>> Does anybody remember Julia Stiles (or even more worryingly remember who she even is?) in pretty-satisfactory-yet-not-quite-100%-there 10 Things I Hate About You – i.e. a warped teenfest version of Shakespeare's The Taming of the Shrew? Does anyone recall the scene when her sister aka girl who played Alex Mack and Joseph Gordon Levitt were snooping around in Stiles/The Shrew's bedroom sniffing her underwear? For some reason when I watched it at the time I honed in on the wall in that scene and saw an All Saints poster and I distinctly remember thinking to myself "If this girl was such a Sylvia Plath-reading, Raincoats-listening self-confessed badass bitch, why has she got such a naff girl band poster up on her wall?!" Then I noted that Stiles/Shrew shared a penchant with the khaki loving' foursome for combat trousers, cashed in at the time by every high street shop and cheapie clothing market stall there was about town. There's much to be said about the sociological significance of the popularity of the combat trouser as much as there is about the more menacing upper half counterpart, the hoodie – well at least in the UK there is. Combat trouser girl doesn't give a damn about her reputation, she's got low slung bagginess and more than four pockets on her trews and she's not afraid to use them.
All this is a bit of a long diversion to say that my memories of All Saints have faded to just that one scene in a poor movie as well as their somewhat significant contribution to shoving hands in baggy trousers that weren't trackie bottoms or jeans. I too contributed to the heaving sales with pairs in shades of stone, olive green and black – however I drew the line when they started doing them in powder pink and blue. This is an even more roundabout way of saying that I've got BACK into the combat trouser game with a pair of significantly altered and rejuvenated pair of khaki/military trousers (apparently khaki can refer to colour, fabric and trouser style as well as denoting several shades of colour). The Valentino x Gap collection sold out in less than 20 minutes at Dover Street Market but nothing was going to stop me from putting ruffles on my hips (despite the number of online critics of said trews) as well as rounding off a sartorial chapter of combat trouser wearing, which began in 1997 and could have died a weedy death but instead was rejuvenated by Valentino's embellished take on an oft-repeated classic in Gap world. I've not yet decided whether the pockets will once again be weighed down with crap like they used to be (discman, wallet, chewing gum, a can of Impulse Body Spray and a fold out brush that did more harm than good to my hair‚Ä¶). For now, I'm finding the Valentino upgrade to be equally, if not more comfortable (well I haven't shoved anything except for hands in the pockets yet‚Ä¶) and of course strategically placed ruffles and ties were always going to get a thumbs-up for me.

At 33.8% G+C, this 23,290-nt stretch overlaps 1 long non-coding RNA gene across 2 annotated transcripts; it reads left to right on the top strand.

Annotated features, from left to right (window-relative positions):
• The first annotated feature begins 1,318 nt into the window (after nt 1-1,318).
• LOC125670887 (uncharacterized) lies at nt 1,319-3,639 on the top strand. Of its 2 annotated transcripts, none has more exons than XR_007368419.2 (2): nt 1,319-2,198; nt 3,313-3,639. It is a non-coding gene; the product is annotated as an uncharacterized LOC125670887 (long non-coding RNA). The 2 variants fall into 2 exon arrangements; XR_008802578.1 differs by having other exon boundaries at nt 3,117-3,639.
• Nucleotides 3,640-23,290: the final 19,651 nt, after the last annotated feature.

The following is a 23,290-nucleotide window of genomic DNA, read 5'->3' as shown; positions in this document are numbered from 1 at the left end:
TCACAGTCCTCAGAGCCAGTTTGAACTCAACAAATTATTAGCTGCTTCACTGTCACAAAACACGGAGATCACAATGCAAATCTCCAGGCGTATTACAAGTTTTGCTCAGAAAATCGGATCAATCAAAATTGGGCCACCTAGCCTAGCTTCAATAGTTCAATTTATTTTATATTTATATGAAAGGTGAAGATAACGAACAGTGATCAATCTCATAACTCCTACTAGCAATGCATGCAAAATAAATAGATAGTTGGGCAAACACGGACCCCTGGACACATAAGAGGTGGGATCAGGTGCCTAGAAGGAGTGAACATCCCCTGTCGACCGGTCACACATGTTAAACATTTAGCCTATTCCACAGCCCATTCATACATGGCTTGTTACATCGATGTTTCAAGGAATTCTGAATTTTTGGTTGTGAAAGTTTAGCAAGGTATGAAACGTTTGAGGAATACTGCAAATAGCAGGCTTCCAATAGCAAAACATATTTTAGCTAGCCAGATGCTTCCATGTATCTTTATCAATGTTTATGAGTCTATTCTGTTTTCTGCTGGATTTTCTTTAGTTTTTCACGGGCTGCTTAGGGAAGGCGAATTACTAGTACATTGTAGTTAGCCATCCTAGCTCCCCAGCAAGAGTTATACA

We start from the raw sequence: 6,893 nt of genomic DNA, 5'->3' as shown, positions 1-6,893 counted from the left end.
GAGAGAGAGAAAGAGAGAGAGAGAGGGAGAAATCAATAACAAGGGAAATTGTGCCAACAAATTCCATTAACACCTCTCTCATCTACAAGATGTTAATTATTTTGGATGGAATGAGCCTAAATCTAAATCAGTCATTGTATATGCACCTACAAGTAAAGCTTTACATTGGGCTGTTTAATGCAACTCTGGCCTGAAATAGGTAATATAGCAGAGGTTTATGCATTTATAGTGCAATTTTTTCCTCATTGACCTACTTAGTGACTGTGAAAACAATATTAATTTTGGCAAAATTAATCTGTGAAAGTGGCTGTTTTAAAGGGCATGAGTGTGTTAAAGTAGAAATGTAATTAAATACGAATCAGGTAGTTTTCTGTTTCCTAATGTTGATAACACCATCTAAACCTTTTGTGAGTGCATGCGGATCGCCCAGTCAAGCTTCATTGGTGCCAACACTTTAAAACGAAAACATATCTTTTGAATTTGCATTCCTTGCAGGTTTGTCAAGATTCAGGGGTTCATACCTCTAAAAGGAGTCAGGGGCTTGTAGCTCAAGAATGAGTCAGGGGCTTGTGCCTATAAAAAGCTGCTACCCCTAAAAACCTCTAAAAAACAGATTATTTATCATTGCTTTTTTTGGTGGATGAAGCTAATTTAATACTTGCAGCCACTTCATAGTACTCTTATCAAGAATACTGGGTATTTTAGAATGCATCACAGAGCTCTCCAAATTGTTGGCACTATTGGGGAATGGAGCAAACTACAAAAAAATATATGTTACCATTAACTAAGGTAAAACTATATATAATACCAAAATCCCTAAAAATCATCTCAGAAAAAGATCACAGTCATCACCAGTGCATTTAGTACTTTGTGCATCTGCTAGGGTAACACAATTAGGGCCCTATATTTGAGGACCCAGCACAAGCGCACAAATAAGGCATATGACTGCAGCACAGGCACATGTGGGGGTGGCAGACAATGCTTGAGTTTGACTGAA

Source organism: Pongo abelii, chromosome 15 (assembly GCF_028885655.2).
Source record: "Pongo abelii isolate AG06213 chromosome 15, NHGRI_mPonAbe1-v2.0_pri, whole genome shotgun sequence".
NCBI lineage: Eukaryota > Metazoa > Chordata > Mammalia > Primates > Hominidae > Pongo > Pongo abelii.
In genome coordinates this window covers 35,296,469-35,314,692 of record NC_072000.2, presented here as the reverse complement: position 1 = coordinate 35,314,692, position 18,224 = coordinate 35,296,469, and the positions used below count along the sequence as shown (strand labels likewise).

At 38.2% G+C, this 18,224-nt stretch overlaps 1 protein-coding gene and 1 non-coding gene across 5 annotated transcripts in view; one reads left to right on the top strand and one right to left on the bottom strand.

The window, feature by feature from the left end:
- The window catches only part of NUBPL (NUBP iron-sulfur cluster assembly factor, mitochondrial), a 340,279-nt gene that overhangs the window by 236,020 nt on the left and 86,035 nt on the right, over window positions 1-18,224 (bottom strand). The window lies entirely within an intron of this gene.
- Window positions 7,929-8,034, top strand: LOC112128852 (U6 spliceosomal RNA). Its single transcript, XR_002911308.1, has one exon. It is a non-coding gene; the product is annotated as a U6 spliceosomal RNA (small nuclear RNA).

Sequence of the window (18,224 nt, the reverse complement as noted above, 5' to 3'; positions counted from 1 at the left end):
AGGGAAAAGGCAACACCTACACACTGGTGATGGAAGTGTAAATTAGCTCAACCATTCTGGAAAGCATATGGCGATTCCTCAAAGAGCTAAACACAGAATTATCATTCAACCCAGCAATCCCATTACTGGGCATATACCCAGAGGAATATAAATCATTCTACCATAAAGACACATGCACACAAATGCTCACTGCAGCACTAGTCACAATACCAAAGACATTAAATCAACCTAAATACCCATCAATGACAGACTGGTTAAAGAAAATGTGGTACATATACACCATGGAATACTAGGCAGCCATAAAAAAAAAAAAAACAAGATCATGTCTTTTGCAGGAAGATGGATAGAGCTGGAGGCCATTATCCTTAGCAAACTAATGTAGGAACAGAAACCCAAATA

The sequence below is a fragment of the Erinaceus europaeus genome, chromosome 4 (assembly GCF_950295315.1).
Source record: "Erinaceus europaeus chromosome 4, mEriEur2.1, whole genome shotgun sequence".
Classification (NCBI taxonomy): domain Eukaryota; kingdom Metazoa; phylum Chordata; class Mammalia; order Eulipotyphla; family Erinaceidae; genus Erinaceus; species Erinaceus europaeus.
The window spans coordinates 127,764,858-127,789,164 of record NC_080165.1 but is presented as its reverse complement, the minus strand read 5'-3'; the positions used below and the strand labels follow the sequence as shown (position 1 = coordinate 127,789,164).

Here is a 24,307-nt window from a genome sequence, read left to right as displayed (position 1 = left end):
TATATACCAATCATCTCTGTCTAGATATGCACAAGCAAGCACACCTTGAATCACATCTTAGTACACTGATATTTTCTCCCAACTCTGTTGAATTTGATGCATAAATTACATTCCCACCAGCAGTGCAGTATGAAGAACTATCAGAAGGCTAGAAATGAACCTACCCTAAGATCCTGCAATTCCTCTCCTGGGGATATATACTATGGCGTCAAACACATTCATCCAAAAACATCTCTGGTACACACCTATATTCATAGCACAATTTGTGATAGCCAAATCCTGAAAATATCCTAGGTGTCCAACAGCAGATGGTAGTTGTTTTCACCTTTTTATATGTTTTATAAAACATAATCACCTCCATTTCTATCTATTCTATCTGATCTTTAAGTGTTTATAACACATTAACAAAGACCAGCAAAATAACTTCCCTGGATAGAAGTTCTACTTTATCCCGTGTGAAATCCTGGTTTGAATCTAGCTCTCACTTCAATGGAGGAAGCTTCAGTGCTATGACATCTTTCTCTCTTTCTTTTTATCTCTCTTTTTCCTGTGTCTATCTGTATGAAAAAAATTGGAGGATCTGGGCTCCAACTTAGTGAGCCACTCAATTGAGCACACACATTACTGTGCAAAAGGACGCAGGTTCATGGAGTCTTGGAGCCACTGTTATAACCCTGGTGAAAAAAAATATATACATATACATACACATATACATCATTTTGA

(Worn with G.H.O.S.T. necklace, Crockett & Jones slippers, Tory Burch bag)
P.S. I've also redeveloped a penchant for pre-distressed clothes that are also oh-so-indicative of the late nineties… except this multi directional striped top by Singaporean menswear label Woods Woods's distressing is very very subtle. Thanks to Hong Kong's store arbiter of good taste Kapok for pointing me in its soft, stripy and well-worn direction.
P.P.S. The collaboration got a relatively quiet and strangely European-only release. I guess I can count myself lucky in that respect but I do wonder how the decision not to release it in the US came to be…?